To: Associated Press
Has been updated:
EAST PALESTINE, Ohio (AP) — Residents who have filed a federal lawsuit over the derailment of a train carrying toxic chemicals on a railroad connecting Ohio and Pennsylvania have asked Norfolk Southern to set up health surveillance for residents of both states. trying to force
A lawsuit filed Thursday by two Pennsylvania residents is seeking to identify those affected by the toxic material released after the derailment, including those living within a 30-mile (48-kilometer) radius of the derailment. of medical screening and related care costs to rail operators. The suit also seeks undetermined damages.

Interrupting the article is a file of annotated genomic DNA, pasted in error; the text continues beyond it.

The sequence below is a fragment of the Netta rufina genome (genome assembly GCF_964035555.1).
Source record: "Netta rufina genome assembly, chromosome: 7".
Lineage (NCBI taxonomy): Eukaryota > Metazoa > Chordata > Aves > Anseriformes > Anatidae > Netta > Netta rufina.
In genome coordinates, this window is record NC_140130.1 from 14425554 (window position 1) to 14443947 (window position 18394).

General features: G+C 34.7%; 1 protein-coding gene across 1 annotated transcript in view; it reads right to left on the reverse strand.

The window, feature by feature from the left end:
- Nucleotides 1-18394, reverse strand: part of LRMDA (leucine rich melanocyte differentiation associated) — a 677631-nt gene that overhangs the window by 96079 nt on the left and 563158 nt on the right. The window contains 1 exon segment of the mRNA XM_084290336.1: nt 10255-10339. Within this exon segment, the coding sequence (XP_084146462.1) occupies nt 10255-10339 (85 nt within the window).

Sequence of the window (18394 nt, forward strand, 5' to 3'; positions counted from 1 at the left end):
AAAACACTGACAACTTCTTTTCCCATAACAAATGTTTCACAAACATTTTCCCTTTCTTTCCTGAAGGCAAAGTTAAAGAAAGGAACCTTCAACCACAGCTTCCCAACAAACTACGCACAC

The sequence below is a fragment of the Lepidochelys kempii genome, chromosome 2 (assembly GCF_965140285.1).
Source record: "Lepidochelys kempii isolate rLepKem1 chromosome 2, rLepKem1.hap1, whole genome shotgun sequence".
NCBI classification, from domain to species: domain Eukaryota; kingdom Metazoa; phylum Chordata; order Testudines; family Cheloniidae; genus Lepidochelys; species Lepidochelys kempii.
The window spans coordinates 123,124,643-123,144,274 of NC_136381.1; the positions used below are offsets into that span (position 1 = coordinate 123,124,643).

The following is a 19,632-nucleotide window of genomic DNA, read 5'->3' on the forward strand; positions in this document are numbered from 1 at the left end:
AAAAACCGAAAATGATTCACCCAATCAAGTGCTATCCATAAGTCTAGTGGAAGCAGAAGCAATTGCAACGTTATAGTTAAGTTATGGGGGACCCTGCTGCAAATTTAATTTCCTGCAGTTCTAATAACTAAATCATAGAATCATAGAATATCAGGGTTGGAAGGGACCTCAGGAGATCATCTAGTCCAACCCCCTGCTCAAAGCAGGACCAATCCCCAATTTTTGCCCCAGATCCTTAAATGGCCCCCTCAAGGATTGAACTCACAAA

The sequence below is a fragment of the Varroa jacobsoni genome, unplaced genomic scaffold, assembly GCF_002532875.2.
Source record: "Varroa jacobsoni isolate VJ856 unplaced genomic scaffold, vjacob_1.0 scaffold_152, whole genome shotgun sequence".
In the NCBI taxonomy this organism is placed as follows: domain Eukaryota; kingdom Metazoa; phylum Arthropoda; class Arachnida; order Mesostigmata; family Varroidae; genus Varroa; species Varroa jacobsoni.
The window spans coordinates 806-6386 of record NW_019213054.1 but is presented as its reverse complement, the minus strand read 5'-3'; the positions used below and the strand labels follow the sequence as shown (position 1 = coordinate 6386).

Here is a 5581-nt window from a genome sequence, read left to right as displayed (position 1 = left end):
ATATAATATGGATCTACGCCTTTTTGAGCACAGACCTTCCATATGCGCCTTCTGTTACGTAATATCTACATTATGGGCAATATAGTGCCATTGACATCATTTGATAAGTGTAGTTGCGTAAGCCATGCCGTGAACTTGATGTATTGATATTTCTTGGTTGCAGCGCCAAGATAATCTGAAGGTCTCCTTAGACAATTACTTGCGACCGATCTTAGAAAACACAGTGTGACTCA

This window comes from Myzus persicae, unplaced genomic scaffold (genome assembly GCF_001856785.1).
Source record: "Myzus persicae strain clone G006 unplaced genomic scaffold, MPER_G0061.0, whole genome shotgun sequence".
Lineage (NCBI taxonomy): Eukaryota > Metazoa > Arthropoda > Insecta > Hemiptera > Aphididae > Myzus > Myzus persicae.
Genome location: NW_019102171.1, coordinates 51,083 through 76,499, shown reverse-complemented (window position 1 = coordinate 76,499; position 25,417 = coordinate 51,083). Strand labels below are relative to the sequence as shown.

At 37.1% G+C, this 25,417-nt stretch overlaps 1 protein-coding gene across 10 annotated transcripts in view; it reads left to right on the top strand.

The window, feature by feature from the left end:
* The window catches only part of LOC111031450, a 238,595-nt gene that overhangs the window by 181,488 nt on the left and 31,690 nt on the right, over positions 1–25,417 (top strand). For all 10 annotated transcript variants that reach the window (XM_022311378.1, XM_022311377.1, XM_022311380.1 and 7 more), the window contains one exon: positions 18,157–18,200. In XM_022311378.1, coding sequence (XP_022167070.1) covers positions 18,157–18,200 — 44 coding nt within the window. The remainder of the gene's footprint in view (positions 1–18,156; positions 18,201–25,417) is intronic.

Approximately 50 vehicles, including 10 dangerous goods vehicles February 3 derailment In a village in Ohio in Eastern Palestine. No one was injured in the derailment, which investigators said was caused by a broken axle.
Three days after the accident, authorities decided to release and burn vinyl chloride in five tank trucks, leaving hydrogen chloride and Toxic gas phosgene in the air.
Environmental regulators are monitoring air and water in the surrounding area and have said that so far the air quality is safe and there is no impact on drinking water supplies.
However, some residents have complained of headaches and feeling unwell since the derailment.
Norfolk Southern declined to comment on the lawsuit.
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https://www.nbc4i.com/news/state-news/lawsuit-seeks-medical-testing-after-toxic-train-derailment/ Lawsuit calls for medical tests after toxic train derails